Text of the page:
January is quickly flying by and we’ve hardly had time to consider what awaits e-commerce in 2002.
Last year tested all of us, with unprecedented jobcontraction, more failed Web companies, and heightened security fears spurred by September 11th.
Lulled by the longest period of economic growth inU.S. history, many of us abruptly awoke to therealities of recession.
Against this backdrop, how does the year 2002 look for e-commerce? Information technologybudgets are paper thin, and leeway for money-losinginitiatives is non-existent. But, as they say onBroadway, the show must go on. So here are some of myexpectations for the new year.
1. The Death of “E”
In the business world, the ubiquity of the prefix “e”– as in e-commerce, e-business, e-collaboration — willtaper significantly. Fortune 100 companies likeGeneral Motors (NYSE: GM), who have created discretee-business units and hired dedicated e-executives,will begin to absorb e-initiatives into the core oftheir businesses.
Indeed, GM created eGM in 1999 as a transient entity,fully expecting to incorporate the earnings of eGMinto the entire corporation.
Clearly, e-technologies like procurement, supply chainmanagement, and enterprise resource planning (ERP)applications are not going away. On the contrary, ascompanies integrate these technologies more deeplyinto their internal operations and into their tradingpartner relationships, the technologies will becomecore components of doing business. And isolating them asunique investment areas will become obsolete.
Few companies will invest in brand new technology in2002, due to tight IT budgets. But many will work hard to leverage investments already made in ERP, customer relationship management (CRM), and inventory management systems.
As a result, rather than hearing overarching monikerslike e-commerce and e-business this year, you’relikely to hear more functional terms like supplierintegration, partner collaboration, and knowledgemanagement.
2. Bye-Bye Pure Play
In the coming year, the last of the purelyInternet-based retailers will disappear. Over the pastyear, it has become clear that consumers have diverseshopping needs that are best fulfilled throughmultiple sales channels.
E-tailers that began as pure-play online sellers havestruck deals with brick-and-mortar retailers tosatisfy the in-store shopping needs of their customers. Even Amazon.com (Nasdaq: AMZN) is no longer a pureInternet play anymore because of its Target and CircuitCity partnerships.
In fact, don’t be surprised if Amazon sets up shop,literally, in that vacant office park down the streetsometime this year.
Similarly, many traditional retailers, like Walmartand Kmart, have reeled their Internetspin-offs back in and woven them into multichannelsales strategies.
E-tailers who ignore physical world channels willperish or be acquired in 2002.
3. EBay Will Leave Cloud Nine
Are you tired of the constant stream of anomalous goodnews coming out of San Jose? Most recently,trend-bucking powerhouse EBay (Nasdaq: EBAY) reported2001 consolidated net revenues of US$748.8 million,representing 74 percent annual growth.
Sure, the company has plenty of reasons to lookforward to more happy days in 2002: a promisinginternational business, freshly inked sales andmarketing alliances with IBM and AOL Time Warner(NYSE: AOL), a solid executive management team, toname a few.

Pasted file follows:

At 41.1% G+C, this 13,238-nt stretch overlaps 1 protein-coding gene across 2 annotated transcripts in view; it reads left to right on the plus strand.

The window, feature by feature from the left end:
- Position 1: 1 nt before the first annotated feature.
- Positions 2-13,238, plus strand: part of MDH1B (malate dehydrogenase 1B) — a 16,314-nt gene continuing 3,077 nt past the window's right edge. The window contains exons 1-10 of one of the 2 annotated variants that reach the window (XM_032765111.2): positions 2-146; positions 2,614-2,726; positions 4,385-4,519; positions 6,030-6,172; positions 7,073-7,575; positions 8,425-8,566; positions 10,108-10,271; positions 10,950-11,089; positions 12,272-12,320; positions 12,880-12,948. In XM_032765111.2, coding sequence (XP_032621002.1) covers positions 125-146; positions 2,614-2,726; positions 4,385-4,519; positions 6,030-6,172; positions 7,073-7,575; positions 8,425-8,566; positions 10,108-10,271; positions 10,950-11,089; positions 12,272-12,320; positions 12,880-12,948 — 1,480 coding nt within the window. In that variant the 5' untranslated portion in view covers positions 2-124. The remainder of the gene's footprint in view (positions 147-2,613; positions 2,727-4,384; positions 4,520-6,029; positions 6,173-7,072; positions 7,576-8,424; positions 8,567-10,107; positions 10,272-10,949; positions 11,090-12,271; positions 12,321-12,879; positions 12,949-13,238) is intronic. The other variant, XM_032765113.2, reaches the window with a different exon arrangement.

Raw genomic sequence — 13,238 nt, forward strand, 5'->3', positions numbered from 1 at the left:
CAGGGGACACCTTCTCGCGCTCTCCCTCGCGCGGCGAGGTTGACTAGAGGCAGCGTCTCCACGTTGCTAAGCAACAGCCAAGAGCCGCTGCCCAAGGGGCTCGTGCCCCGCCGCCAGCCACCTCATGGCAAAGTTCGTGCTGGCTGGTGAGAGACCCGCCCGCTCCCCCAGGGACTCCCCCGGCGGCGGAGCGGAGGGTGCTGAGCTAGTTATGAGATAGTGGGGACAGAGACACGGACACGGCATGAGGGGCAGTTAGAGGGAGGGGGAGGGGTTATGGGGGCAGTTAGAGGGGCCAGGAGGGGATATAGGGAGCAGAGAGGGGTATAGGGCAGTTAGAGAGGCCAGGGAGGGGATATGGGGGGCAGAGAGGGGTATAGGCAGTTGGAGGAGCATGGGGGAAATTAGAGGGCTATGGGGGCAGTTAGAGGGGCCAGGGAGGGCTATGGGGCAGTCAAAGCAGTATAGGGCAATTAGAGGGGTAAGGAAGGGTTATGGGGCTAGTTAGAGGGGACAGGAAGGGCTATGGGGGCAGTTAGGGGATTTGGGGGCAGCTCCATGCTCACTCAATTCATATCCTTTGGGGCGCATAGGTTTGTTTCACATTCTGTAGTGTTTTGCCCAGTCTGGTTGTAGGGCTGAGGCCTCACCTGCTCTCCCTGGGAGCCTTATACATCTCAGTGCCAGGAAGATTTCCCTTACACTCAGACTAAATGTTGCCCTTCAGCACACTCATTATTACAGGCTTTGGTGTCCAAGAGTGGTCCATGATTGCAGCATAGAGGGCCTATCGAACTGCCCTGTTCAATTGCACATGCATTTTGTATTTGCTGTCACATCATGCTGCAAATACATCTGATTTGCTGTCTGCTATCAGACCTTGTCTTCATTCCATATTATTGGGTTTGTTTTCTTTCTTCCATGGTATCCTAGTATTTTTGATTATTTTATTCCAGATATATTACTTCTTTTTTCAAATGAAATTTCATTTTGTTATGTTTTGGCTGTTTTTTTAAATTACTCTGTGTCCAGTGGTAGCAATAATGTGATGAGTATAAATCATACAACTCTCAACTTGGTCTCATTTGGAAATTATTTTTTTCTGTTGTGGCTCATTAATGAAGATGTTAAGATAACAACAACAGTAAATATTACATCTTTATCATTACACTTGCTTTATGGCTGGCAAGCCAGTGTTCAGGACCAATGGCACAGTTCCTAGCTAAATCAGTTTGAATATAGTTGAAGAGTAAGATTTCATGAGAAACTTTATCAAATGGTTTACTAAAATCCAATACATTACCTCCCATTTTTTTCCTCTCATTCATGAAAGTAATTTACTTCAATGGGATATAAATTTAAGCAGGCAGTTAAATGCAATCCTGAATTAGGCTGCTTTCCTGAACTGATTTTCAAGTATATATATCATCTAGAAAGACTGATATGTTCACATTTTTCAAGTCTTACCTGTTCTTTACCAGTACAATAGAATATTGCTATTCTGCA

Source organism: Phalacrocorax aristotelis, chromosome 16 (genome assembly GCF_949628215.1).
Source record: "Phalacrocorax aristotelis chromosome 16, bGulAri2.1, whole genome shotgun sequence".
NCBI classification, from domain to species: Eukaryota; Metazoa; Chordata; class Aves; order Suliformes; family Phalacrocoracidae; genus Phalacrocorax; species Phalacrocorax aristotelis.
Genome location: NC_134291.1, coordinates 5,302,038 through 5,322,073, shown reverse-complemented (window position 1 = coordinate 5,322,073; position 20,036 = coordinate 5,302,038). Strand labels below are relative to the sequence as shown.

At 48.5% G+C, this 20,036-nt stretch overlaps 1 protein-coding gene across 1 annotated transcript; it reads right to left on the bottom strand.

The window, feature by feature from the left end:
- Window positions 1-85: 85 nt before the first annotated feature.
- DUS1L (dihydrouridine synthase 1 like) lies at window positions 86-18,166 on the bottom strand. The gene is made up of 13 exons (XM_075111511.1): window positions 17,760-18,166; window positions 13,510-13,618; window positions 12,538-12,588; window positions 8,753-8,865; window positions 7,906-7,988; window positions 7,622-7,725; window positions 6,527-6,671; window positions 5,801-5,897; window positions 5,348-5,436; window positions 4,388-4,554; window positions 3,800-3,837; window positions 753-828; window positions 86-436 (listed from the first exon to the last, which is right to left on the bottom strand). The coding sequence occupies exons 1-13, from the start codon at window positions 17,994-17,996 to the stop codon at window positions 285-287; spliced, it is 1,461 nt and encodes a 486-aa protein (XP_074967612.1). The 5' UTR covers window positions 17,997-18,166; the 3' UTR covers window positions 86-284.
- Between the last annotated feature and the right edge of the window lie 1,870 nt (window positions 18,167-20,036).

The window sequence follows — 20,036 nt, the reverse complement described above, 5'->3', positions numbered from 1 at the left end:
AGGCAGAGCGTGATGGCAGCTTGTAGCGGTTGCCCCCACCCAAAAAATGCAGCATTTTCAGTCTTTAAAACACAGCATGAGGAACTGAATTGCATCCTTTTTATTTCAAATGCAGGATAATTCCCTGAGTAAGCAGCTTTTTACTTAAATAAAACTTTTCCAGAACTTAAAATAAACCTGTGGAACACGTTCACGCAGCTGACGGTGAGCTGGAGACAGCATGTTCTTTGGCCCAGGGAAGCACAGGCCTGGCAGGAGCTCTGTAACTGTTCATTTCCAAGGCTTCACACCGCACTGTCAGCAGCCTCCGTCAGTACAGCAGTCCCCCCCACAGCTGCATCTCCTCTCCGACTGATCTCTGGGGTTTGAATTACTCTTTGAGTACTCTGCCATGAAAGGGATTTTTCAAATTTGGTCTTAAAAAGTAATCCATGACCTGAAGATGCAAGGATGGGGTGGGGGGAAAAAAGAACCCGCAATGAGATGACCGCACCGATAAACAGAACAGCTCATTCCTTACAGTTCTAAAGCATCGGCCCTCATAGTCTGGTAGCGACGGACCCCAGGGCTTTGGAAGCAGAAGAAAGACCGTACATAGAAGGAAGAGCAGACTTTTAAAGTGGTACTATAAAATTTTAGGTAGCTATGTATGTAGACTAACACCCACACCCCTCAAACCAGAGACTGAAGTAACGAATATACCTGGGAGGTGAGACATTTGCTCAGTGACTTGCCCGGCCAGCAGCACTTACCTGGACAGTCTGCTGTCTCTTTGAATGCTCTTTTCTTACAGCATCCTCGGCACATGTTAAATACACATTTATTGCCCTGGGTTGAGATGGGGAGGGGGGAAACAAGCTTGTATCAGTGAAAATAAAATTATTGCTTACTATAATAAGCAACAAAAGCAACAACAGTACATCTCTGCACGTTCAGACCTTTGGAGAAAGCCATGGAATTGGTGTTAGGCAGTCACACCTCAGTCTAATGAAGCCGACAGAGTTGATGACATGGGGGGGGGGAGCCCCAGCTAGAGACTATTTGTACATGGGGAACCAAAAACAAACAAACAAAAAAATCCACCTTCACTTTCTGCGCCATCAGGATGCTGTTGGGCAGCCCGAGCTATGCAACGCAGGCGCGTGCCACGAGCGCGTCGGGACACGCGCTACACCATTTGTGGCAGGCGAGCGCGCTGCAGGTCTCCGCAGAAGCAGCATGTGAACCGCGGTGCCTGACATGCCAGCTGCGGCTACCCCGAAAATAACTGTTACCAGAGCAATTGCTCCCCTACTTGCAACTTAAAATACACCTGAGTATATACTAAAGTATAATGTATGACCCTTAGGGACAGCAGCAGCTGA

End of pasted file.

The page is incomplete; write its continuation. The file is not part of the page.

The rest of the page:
EBay’s financial worries are few, but the company willlose a step or two this year because of lingeringproblems with the buying experience.
With a record 126.5 million listings during the fourthquarter alone, EBay is having increasing difficultyensuring the integrity of its sellers. Stories ofmisrepresented and undelivered EBay merchandise litteronline discussion boards.
Granted, EBay’s bottom-line concern is its payingcustomers — the sellers. But because it has been ignoring itscustomers’ customers, the company will struggle with aretreating buying community in 2002. With EBay customers looking around, the underdog Internet auctioneers may have a chance.
4. In Liberty We Trust
Web services have a lot of growing up to do this year.This next wave of e-commerce, say analysts, willinvolve client-hosted applications that interact inreal-time with other applications, using Internetprotocols.
Under this model, consumers will conduct multiplerelated transactions simultaneously, usingsingle-sign-on registration.
However, still unresolved is the question of whichentity should be trusted with our personalregistration information. Microsoft (Nasdaq: MSFT) haselbowed its way to the forefront of this discussionwith its .NET initiative.
But the story by no means will end with Microsoft. Bymid-year, look for industry-shaking online identityspecifications from the Sun Microsystems (Nasdaq:SUNW)-backed Liberty AllianceProject.
Working behind closed doors since September 2001, themulti-corporation initiative intends to create anopen, federated solution for network identity — enabling ubiquitous single sign-on and decentralizedauthentication.
I’m betting 2002 will bring a solution to the onlineidentity riddle, courtesy of Sun and friends.
Note: The opinions expressed by our columnists are their own and do not necessarily reflect the views of the E-Commerce Times or its management.